Sum of Squares of Unitary Divisors

A unitary divisor $d$ of a number $n$ is a divisor of $n$ that has the property $\gcd(d, n/d) = 1$.
The unitary divisors of $4! = 24$ are $1, 3, 8$ and $24$.
The sum of their squares is $1^2 + 3^2 + 8^2 + 24^2 = 650$.

Let $S(n)$ represent the sum of the squares of the unitary divisors of $n$. Thus $S(4!)=650$.

Find $S(100\,000\,000!)$ modulo $1\,000\,000\,009$.

Let’s first understand the task: we’re given the function $S(n)$ which evaluates to the sum of the squares of the unitary divisors of factorials. We are asked to find the value of $S(100\,000\,000!)$ modulo $1\,000\,000\,009$.

This is a hard number theory problem that can’t be solved directly, we need to use some theory and a programming solution for it.

We will use a couple of facts:
1. A unitary divisor is created by taking a subset of prime factors of a number, where each prime in the subset is raised to the same power that it is raised to in the factorization of the number.
2. If $n$ is a power of a prime number, then the sum of the squares of the unitary divisors of $n$ is given by $(1^2+2^2+…+n^2)$.

For example, if we look at $5! = 5 * 4 * 3 * 2 * 1$, where the prime factorization has powers of $1, 2, 1,$ and $3$ respectively, then the unitary divisors of $5!$ and their squares are:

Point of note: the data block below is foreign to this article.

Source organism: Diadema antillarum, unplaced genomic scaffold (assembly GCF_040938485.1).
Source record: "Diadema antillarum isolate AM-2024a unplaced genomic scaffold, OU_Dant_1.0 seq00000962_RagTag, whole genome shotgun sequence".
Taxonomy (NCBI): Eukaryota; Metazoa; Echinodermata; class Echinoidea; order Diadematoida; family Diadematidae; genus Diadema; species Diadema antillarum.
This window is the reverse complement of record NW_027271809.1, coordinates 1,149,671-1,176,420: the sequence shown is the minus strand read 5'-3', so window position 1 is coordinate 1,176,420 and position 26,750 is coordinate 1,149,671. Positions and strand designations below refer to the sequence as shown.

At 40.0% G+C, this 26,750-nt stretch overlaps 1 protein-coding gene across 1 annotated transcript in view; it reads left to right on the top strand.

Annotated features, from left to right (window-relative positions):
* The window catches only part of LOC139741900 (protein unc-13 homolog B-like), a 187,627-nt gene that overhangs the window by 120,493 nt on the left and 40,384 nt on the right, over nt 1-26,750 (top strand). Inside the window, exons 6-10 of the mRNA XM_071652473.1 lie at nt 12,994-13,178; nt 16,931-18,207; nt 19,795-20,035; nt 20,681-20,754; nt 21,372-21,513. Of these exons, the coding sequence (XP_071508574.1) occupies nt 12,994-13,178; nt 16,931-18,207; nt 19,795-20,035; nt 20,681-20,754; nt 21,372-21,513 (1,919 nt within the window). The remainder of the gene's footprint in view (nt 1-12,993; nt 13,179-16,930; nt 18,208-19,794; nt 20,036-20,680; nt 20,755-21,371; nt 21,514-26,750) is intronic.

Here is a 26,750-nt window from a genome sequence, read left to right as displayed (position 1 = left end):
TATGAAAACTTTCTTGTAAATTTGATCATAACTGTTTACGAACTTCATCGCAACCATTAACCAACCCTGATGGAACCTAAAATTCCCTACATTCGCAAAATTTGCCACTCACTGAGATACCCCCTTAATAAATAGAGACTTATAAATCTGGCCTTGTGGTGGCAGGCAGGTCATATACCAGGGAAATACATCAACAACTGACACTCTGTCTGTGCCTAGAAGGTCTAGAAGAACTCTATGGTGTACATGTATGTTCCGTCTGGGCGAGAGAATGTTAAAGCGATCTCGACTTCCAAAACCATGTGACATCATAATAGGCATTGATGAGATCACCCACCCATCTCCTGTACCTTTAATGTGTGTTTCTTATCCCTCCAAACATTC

$2^0 (or 1), 2^1, 2^2$ which gives $1^2, 2^2, 4^2 = 1, 4, 16$, and
$3^0 (or 1), 3^1$ which gives $1^2, 3^2 = 1, 9$ and
$5^0 (or 1), 5^1$ which gives $1^2, 5^2 = 1, 25$

When you multiply these together, you get all the unitary divisors of $5!$ Their squares are all the perfect squares that divide $5!$

The problem can be solved using dynamic programming and inclusion-exclusion principle along with the two facts above.

Using Fast Fourier Transform (FFT) or Number Theoretic Transform (NTT), we can compute the sum of squares of unitary divisors of $n!$ for each prime $p$ up to $n$ fast. After we got those sums, we multiply them together by the convolution of polynomial.

Finding the prime numbers can be done with the Sieve of Eratosthenes, and there are less than $50$ million primes less than $100$ million, which is doable on a computer.

The specific calculation steps involve continuous multiplication, so the result cannot be calculated directly, but the modulo operation can be used to keep the number within a manageable range.

This kind of problem requires not only clever mathematical transformations, but also efficient use of computational resources. Regularly, a solution in programming language such as Python or C++ is used to get the final answer.

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